Steelmaking.ca Home Steel Making Categories Manufacturing and the Economy of Machinery

Steel Making

Heat Treatment Of Axles
Parts of this general type should be heat-treated to show the...

Connecting Rods
The material used for all connecting rods on the Liberty engi...

Manganese
MANGANESE is a metal much like iron. Its chemical symbol is M...

Detrimental Elements
Sulphur and phosphorus are two elements known to be detrimen...

Liberty Motor Connecting Rods
The requirements for materials for the Liberty motor connecti...

Lathe And Planer Tools
FORGING.--Gently warm the steel to remove any chill, is parti...

The Thermo-couple
With the application of the thermo-couple, the measurement of...

Brown Automatic Signaling Pyrometer
In large heat-treating plants it has been customary to mainta...

The Effect
The heating at 1,600 deg.F. gives the first heat treatment w...

Chrome-nickel Steel
Forging heat of chrome-nickel steel depends very largely on ...

Crucible Steel
Crucible steel is still made by melting material in a clay or...

The Penetration Of Carbon
Carburized mild steel is used to a great extent in the manufa...

High-carbon Machinery Steel
The carbon content of this steel is above 30 points and is ha...

Pyrometers For Molten Metal
Pyrometers for molten metal are connected to portable thermoc...

Quenching Tool Steel
To secure proper hardness, the cooling of quenching of steel ...

Placing The Thermo-couples
The following illustrations from the Taylor Instrument Compan...

Hardening Carbon Steel For Tools
For years the toolmaker had full sway in regard to make of st...

Hardening
Steel is hardened by quenching from above the upper critical....

Knowing What Takes Place
How are we to know if we have given a piece of steel the ver...

Heating
Although it is possible to work steels cold, to an extent de...



Introduction Of Carbon






Category: CASE-HARDENING OR SURFACE-CARBURIZING

The matter to which these notes are primarily directed is the
introduction of carbon into the case of the article to be hardened.
In the first place the chances of success are increased by selecting
as few brands of steel as practicable to cover the requirements of
each component of the mechanism. The hardener is then able to become
accustomed to the characteristics of that particular material, and
after determining the most suitable treatment for it no further
experimenting beyond the usual check-test pieces is necessary.

Although a certain make of material may vary in composition from
time to time the products of a manufacturer of good steel can be
generally relied upon, and it is better to deal directly with him
than with others.

In most cases the case-hardening steels can be chosen from the
following: (1) Case-hardening mild steel of 0.20 per cent carbon;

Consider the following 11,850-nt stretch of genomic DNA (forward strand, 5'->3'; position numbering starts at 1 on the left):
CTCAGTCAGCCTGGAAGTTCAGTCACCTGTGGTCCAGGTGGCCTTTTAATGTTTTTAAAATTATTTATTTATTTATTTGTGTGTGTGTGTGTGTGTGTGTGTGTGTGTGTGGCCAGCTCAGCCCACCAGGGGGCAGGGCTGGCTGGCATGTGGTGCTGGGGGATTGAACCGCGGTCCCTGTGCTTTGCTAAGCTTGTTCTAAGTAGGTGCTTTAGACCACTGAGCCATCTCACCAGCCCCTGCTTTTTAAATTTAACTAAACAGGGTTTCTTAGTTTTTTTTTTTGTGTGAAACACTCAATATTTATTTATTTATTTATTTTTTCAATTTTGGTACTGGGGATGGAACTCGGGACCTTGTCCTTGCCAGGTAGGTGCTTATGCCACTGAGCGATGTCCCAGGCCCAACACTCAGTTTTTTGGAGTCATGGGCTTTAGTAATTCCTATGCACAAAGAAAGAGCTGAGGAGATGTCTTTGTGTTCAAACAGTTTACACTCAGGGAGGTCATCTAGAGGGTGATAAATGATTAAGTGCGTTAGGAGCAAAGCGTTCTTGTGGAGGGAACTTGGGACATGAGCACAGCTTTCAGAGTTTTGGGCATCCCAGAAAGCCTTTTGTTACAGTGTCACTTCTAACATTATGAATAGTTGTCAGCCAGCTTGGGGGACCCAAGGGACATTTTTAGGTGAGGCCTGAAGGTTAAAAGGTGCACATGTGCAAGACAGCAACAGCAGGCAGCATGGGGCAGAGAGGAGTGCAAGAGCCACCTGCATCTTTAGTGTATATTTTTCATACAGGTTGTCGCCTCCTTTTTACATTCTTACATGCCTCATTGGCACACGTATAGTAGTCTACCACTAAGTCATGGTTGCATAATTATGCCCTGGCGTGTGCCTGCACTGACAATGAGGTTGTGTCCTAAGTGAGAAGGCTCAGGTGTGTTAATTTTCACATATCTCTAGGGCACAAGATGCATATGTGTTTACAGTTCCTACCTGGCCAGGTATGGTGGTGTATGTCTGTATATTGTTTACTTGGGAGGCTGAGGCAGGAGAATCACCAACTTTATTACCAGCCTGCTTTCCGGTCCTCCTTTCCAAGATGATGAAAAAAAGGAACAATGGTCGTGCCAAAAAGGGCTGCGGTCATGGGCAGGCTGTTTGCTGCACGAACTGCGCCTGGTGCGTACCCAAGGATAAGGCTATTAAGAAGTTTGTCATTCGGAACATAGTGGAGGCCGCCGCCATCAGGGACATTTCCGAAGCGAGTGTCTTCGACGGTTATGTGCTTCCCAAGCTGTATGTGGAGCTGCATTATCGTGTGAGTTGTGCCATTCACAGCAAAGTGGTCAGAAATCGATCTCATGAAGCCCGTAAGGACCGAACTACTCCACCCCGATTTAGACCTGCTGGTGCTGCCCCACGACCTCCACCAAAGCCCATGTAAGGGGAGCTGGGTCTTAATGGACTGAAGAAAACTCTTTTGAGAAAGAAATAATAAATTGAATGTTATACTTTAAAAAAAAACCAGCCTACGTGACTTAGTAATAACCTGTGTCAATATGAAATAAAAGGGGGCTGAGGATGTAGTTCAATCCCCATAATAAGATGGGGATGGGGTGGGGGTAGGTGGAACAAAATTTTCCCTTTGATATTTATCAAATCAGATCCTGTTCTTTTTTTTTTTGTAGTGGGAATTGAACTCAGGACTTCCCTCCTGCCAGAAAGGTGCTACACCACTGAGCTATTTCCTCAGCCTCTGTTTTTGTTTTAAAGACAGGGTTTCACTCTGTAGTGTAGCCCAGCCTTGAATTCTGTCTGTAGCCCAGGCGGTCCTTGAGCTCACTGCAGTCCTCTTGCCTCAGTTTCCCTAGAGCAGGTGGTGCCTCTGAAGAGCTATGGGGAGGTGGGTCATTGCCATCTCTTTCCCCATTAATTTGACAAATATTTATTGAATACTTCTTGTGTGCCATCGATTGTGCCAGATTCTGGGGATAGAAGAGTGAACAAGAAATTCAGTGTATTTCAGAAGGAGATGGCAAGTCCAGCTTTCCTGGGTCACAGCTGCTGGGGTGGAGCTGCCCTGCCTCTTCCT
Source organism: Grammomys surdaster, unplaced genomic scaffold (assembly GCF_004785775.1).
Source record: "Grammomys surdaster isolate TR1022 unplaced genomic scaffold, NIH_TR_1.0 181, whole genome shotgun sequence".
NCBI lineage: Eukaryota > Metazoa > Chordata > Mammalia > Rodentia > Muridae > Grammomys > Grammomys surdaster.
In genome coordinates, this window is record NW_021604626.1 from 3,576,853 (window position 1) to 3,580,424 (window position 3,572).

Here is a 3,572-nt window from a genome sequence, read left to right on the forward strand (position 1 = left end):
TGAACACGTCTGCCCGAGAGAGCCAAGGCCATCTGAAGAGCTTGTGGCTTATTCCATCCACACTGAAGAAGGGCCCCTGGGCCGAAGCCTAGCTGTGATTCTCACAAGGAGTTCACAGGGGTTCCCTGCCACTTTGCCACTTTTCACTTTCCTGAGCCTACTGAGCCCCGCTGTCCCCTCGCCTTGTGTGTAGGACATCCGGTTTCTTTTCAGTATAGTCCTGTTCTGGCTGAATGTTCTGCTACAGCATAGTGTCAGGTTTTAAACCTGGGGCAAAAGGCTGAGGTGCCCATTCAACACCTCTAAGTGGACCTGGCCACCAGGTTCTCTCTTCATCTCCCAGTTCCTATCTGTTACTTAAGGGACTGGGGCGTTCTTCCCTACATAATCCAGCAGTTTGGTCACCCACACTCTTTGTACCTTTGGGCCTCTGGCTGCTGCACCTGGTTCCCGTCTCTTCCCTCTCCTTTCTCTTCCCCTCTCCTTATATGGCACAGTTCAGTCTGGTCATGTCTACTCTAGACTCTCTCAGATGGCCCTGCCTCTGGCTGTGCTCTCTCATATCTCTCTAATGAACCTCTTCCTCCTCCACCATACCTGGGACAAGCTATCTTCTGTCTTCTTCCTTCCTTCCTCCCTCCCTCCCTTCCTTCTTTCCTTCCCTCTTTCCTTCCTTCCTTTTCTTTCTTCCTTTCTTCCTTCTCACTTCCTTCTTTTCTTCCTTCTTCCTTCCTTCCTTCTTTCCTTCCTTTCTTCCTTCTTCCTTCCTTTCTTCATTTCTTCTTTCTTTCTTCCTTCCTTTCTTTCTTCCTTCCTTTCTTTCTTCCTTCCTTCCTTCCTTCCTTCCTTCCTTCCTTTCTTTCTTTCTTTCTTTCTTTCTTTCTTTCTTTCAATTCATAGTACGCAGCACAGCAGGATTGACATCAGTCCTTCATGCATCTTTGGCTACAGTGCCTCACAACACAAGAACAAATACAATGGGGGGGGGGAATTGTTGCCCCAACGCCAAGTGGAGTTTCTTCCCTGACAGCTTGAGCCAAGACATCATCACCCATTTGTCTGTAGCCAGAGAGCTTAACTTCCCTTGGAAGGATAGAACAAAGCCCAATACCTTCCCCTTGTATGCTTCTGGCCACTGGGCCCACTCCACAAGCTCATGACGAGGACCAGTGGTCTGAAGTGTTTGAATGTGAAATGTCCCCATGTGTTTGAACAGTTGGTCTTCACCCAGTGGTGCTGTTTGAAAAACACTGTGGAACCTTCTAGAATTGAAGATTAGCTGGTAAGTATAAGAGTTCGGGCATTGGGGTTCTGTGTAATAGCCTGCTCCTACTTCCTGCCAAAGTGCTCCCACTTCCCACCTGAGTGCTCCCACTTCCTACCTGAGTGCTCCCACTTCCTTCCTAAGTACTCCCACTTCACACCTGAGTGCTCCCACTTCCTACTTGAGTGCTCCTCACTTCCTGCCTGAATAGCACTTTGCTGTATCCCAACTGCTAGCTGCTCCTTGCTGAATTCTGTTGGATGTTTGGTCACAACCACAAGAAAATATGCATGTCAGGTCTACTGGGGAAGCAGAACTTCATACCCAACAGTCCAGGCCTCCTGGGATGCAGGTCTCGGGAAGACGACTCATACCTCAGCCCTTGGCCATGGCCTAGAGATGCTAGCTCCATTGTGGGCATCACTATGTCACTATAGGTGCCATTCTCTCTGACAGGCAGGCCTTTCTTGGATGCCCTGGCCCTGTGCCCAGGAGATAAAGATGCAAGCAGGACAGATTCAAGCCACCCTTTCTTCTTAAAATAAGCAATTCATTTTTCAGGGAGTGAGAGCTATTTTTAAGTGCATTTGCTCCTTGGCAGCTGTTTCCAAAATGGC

(2) case-hardening 3-1/2 per cent nickel steel; (3) case-hardening
nickel-chromium steel; (4) case-hardening chromium vanadium. After
having chosen a suitable steel it is best to have the sample analyzed
by reliable chemists and also to have test pieces machined and pulled.

To prepare samples for analysis place a sheet of paper on the table
of a drilling machine, and with a 3/8-in. diameter drill, machine
a few holes about 3/8 in. deep in various parts of the sample bar,
collecting about 3 oz. of fine drillings free from dust. This can be
placed in a bottle and dispatched to the laboratory with instructions
to search for carbon, silicon, manganese, sulphur, phosphorus and
alloys. The results of the different tests should be carefully
tabulated, and as there would most probably be some variation an
average should be made as a fair basis of each element present,
and the following tables may be used with confidence when deciding
if the material is reliable enough to be used.

TABLE 16.--CASE-HARDENING MILD STEEL OF 0.20 PER CENT CARBON

Carbon 0.15 to 0.25 per cent
Silicon Not over 0.20 per cent
Manganese 0.30 to 0.60 per cent
Sulphur Not over 0.04 per cent
Phosphorus Not over 0.04 per cent

A tension test should register at least 60,000 lb. per square inch.

TABLE 17.--CASE-HARDENING 3-1/2 PER CENT NICKEL STEEL

Carbon 0.12 to 0.20 per cent
Manganese 0.65 per cent
Sulphur Not over 0.045 per cent
Phosphorus Not over 0.04 per cent
Nickel 3.25 to 3.75 per cent

TABLE 18.--CASE-HARDENING NICKEL CHROMIUM STEEL

Carbon 0.15 to 0.25 per cent
Manganese 0.50 to 0.80 per cent
Sulphur Not over 0.045 per cent
Phosphorus Not over 0.04 per cent
Nickel 1 to 1.5 per cent
Chromium 0.45 to 0.75 per cent

TABLE 19.--CASE-HARDENING CHROMIUM VANADIUM STEEL

Carbon Not over 0.25 per cent
Manganese 0.50 to 0.85 per cent
Sulphur Not over 0.04 per cent
Phosphorus Not over 0.04 per cent
Chromium 0.80 to 1.10 per cent
Vanadium Not less than 0.15 per cent

Having determined what is required we now proceed to inquire into
the question of carburizing, which is of vital importance.





Next: Using Illuminating Gas

Previous: The Penetration Of Carbon



Add to Informational Site Network
Report
Privacy
ADD TO EBOOK


Viewed 5036